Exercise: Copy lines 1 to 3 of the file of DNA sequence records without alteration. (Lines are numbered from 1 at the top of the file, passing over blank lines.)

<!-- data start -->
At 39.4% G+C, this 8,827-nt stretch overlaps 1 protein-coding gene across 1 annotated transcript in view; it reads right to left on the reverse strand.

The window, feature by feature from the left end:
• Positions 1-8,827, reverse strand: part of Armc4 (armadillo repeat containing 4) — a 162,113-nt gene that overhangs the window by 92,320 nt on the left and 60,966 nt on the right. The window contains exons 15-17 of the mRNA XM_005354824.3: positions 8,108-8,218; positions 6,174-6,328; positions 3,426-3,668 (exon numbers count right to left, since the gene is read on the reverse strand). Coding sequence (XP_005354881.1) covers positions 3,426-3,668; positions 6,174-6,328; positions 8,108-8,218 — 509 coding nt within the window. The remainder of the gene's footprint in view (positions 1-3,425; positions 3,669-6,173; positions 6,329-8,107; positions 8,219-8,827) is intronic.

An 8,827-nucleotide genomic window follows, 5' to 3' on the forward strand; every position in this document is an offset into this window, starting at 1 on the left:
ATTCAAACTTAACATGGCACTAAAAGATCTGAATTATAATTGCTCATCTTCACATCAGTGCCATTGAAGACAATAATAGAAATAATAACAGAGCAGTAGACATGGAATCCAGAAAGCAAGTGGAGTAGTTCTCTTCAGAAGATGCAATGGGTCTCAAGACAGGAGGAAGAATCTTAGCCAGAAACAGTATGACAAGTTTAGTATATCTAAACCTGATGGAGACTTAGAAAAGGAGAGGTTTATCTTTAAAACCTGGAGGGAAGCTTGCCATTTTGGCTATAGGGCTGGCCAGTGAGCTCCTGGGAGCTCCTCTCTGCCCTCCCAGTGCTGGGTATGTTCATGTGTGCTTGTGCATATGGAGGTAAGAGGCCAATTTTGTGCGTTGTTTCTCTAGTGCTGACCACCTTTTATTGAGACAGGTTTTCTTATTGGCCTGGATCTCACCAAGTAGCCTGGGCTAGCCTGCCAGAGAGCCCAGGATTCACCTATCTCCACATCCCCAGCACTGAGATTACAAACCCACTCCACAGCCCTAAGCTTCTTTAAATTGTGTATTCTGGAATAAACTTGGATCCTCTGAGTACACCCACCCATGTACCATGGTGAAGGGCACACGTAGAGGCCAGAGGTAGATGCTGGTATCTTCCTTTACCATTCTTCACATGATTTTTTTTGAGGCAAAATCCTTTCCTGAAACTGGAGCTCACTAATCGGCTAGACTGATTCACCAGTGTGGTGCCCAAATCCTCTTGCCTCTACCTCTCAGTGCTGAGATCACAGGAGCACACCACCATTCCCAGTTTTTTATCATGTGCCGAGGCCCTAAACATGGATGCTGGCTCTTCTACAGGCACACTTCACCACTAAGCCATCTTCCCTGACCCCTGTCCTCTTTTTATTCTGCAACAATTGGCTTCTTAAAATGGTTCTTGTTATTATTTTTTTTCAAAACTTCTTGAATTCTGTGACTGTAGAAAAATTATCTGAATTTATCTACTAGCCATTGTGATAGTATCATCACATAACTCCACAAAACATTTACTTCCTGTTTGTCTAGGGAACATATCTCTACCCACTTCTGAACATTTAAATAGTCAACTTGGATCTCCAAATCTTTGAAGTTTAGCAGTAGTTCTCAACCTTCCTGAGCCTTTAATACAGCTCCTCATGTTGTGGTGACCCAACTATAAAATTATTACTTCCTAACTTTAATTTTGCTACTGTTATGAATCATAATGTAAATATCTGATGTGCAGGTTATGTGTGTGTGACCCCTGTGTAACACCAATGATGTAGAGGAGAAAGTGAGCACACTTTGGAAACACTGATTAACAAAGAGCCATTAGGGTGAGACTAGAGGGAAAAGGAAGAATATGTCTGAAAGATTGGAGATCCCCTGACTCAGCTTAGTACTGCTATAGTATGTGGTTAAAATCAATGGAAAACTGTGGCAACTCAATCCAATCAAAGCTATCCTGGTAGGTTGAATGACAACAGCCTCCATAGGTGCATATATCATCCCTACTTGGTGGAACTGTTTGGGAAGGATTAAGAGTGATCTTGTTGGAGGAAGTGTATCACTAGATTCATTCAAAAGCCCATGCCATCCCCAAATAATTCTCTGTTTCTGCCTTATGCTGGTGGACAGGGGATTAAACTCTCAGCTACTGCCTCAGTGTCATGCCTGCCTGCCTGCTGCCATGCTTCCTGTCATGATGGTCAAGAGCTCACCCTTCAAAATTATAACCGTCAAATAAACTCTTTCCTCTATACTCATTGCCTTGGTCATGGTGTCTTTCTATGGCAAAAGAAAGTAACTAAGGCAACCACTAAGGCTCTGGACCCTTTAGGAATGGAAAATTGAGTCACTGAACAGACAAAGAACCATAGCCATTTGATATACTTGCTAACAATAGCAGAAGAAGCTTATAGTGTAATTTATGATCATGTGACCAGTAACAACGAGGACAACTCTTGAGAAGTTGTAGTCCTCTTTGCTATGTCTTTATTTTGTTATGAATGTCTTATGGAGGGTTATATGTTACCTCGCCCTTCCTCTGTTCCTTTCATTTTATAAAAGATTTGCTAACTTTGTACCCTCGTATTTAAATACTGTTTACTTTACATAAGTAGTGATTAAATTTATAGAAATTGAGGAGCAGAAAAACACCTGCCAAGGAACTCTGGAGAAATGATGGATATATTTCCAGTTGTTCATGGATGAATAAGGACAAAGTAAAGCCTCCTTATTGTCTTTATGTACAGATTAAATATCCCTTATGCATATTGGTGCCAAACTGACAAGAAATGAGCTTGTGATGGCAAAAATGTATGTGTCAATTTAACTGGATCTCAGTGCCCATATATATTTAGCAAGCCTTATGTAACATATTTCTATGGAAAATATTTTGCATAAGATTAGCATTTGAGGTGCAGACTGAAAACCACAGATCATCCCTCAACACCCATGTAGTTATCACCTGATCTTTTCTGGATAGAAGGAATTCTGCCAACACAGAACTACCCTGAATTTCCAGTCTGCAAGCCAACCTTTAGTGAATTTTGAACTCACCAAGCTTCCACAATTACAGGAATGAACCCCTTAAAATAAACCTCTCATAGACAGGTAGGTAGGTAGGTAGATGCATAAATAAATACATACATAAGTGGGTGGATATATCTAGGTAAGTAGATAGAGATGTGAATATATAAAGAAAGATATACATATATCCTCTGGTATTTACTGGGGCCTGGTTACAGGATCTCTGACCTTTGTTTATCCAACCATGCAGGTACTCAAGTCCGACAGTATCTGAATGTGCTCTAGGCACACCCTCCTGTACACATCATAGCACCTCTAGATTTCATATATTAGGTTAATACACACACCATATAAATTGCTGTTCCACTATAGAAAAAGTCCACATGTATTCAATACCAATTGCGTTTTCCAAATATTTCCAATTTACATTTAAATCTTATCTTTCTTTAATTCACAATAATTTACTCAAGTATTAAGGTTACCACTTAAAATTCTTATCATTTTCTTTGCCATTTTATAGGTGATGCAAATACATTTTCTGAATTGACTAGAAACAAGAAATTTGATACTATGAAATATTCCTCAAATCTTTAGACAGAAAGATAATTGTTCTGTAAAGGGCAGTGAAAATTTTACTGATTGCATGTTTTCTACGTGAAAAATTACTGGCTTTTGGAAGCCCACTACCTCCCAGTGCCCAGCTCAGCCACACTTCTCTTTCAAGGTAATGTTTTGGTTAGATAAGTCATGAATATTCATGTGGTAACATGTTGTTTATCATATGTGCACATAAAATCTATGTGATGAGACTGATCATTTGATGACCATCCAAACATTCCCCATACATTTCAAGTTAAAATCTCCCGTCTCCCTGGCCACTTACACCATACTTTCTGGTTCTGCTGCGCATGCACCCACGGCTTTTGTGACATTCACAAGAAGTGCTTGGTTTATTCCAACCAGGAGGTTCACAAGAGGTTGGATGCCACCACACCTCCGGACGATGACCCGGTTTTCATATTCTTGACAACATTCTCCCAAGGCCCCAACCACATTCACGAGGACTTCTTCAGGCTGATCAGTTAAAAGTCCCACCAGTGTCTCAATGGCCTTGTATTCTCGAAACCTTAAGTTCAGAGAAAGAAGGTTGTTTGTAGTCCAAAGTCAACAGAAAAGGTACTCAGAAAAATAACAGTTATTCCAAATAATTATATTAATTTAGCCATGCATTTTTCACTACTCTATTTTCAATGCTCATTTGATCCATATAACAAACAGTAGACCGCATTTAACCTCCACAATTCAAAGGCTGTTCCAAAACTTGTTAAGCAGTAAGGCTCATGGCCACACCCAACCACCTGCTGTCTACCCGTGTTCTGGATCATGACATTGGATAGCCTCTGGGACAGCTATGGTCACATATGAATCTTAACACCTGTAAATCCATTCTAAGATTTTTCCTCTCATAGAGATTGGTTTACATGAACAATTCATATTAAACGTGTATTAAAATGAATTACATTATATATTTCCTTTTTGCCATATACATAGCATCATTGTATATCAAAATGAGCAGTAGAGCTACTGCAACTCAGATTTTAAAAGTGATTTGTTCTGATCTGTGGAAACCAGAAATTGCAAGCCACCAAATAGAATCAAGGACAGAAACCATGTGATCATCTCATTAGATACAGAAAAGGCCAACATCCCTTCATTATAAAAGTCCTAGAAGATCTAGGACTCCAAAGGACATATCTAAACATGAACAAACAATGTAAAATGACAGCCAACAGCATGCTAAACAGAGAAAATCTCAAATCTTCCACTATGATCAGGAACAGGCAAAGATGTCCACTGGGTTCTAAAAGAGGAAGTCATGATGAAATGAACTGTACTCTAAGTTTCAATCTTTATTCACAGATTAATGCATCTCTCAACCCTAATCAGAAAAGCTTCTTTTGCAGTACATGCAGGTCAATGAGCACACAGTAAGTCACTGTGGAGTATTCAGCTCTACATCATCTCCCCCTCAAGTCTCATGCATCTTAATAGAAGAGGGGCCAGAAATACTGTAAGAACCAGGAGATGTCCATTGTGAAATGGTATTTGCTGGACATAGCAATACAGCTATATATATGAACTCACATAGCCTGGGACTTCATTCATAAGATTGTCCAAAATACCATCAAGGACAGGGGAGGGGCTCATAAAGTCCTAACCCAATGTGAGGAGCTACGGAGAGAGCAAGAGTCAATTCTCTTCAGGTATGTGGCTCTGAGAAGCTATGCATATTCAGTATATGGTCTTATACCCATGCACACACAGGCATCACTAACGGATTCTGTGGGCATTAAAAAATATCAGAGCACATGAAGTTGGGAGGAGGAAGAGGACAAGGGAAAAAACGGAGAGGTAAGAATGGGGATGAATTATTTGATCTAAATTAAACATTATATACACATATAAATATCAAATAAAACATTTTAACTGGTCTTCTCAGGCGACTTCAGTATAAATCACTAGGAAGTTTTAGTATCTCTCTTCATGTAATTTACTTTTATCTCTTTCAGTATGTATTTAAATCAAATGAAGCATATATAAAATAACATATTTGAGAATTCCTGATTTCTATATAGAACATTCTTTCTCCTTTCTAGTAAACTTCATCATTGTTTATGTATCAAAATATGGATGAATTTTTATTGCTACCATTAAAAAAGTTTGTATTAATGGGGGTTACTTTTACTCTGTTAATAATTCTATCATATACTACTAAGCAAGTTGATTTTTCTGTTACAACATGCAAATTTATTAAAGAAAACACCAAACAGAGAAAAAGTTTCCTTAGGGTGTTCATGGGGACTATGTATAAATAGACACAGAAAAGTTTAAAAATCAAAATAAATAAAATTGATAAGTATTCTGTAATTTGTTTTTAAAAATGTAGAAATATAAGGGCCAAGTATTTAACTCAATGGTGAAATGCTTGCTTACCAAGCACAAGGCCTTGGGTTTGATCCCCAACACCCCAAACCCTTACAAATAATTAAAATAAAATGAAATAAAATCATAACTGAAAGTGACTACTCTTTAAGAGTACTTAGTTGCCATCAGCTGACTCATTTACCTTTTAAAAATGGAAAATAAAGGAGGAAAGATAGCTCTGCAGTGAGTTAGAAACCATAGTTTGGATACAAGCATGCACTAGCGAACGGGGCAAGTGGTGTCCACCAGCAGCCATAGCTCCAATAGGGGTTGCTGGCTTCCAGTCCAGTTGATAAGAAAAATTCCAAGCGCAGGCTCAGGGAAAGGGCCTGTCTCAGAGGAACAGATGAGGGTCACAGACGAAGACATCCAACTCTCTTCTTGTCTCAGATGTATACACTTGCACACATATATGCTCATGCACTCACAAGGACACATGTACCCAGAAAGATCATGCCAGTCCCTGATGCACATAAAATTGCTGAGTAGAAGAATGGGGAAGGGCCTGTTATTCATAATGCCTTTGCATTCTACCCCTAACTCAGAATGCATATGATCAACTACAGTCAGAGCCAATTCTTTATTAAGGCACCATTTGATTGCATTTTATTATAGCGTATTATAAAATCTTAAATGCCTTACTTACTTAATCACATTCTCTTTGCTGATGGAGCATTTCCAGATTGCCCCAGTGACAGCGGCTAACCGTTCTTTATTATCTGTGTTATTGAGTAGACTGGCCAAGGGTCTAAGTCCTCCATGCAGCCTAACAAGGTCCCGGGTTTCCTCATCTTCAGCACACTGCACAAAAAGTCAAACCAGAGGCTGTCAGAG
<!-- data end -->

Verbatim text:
At 39.4% G+C, this 8,827-nt stretch overlaps 1 protein-coding gene across 1 annotated transcript in view; it reads right to left on the reverse strand.

The window, feature by feature from the left end:
• Positions 1-8,827, reverse strand: part of Armc4 (armadillo repeat containing 4) — a 162,113-nt gene that overhangs the window by 92,320 nt on the left and 60,966 nt on the right. The window contains exons 15-17 of the mRNA XM_005354824.3: positions 8,108-8,218; positions 6,174-6,328; positions 3,426-3,668 (exon numbers count right to left, since the gene is read on the reverse strand). Coding sequence (XP_005354881.1) covers positions 3,426-3,668; positions 6,174-6,328; positions 8,108-8,218 — 509 coding nt within the window. The remainder of the gene's footprint in view (positions 1-3,425; positions 3,669-6,173; positions 6,329-8,107; positions 8,219-8,827) is intronic.